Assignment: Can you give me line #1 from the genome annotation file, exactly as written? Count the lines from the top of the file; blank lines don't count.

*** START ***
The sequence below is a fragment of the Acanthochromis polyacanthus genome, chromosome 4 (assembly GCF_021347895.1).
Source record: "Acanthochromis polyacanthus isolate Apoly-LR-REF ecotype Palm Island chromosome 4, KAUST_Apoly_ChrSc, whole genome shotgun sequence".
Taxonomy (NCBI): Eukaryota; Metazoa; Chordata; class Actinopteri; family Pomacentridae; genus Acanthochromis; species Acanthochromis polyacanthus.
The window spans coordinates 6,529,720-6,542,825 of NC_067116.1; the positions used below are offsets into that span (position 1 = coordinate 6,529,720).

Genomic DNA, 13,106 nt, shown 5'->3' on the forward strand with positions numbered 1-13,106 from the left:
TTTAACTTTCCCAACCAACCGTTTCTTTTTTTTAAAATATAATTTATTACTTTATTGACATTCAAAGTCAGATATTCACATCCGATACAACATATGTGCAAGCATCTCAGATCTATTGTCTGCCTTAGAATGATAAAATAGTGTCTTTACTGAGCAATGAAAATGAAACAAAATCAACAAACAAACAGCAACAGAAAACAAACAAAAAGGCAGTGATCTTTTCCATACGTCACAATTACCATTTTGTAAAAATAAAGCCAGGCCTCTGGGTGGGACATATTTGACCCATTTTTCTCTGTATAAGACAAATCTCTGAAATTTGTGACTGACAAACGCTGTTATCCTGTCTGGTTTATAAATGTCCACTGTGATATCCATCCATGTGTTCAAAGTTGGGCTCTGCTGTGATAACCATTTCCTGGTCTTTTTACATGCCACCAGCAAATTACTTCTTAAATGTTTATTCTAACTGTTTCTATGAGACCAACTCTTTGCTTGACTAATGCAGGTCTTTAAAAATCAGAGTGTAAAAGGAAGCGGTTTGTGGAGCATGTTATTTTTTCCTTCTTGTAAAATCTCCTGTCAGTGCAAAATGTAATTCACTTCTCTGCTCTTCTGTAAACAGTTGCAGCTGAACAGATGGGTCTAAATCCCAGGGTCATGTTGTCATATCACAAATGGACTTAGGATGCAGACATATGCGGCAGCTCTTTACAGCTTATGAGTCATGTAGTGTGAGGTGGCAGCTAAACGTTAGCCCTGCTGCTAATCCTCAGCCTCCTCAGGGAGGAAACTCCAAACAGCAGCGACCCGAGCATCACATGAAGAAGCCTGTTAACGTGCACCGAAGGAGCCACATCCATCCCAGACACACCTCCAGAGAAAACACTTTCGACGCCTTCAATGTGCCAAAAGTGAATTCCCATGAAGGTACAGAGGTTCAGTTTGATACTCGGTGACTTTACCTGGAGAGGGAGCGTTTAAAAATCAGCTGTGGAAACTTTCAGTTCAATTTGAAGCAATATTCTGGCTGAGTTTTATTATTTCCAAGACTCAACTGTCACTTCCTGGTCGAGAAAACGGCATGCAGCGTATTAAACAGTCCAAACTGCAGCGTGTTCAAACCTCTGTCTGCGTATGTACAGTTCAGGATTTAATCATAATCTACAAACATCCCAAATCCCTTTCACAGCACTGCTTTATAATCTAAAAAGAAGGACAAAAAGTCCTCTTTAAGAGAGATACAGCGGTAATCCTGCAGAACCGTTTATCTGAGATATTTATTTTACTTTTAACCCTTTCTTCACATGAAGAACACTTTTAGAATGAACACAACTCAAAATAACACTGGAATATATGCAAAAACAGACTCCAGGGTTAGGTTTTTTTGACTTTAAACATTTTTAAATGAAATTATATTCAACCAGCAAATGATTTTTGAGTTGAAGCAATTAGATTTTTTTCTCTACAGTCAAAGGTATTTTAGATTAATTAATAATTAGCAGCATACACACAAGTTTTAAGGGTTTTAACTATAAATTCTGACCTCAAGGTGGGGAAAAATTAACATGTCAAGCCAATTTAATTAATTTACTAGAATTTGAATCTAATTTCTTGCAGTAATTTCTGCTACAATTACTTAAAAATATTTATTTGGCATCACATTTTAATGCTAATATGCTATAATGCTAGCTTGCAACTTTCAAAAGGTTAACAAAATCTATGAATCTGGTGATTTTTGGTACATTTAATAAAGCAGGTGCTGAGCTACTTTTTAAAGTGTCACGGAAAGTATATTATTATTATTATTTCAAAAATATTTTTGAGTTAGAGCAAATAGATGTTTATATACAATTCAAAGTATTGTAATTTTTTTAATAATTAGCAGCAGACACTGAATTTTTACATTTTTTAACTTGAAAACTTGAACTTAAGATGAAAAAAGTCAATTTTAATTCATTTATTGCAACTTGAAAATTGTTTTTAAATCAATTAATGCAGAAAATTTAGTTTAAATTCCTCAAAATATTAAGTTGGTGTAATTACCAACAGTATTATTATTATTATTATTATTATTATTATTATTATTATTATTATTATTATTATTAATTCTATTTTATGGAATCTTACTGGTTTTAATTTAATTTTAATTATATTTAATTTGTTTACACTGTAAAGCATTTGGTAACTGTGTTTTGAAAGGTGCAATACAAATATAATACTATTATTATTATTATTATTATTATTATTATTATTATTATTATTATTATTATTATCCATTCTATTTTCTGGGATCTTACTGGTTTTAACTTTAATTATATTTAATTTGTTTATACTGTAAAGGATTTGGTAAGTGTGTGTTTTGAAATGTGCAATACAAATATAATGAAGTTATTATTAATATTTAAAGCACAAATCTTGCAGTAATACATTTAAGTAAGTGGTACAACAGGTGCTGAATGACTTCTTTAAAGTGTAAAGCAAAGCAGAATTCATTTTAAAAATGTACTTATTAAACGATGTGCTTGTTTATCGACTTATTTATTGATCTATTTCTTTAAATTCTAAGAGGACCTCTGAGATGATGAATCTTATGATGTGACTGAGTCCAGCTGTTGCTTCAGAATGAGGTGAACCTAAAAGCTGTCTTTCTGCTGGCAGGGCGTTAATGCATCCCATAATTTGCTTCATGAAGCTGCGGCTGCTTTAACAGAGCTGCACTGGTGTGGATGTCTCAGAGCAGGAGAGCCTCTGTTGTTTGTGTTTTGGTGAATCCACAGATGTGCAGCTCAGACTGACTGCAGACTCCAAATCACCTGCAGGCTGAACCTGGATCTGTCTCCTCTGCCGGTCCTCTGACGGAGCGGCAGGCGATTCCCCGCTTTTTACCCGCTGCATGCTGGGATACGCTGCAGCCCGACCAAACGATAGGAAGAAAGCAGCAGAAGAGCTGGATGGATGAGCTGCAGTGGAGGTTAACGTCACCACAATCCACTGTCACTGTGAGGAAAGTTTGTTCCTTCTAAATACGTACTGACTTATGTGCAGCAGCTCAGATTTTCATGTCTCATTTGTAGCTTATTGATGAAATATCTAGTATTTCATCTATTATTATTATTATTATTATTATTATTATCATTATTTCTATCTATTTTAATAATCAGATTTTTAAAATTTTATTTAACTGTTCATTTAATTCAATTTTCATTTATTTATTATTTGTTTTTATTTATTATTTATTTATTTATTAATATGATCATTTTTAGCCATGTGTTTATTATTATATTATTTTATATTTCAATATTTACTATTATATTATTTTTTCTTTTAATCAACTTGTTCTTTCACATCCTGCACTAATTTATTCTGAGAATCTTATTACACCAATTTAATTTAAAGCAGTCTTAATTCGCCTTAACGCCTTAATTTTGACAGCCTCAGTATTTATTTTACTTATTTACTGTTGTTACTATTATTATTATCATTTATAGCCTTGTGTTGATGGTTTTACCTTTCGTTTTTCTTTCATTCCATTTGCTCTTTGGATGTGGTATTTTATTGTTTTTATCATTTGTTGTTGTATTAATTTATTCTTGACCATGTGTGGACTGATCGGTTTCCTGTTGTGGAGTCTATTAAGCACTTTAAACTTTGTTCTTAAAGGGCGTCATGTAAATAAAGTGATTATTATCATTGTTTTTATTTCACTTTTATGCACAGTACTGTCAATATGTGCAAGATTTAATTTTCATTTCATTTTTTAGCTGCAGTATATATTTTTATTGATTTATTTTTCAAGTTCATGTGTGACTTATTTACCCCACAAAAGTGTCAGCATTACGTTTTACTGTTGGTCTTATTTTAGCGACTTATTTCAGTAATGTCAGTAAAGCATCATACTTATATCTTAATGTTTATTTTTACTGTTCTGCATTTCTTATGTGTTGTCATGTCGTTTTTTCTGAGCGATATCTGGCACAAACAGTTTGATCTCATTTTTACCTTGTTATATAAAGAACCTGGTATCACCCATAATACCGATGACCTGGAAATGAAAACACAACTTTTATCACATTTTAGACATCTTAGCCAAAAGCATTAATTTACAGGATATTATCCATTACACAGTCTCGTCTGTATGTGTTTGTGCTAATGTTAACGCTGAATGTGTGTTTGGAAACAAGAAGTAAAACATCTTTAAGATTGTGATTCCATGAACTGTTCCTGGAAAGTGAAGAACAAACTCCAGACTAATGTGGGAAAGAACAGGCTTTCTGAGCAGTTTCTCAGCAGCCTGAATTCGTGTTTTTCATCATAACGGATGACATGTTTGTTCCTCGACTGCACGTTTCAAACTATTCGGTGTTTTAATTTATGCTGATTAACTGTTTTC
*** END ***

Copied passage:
The sequence below is a fragment of the Acanthochromis polyacanthus genome, chromosome 4 (assembly GCF_021347895.1).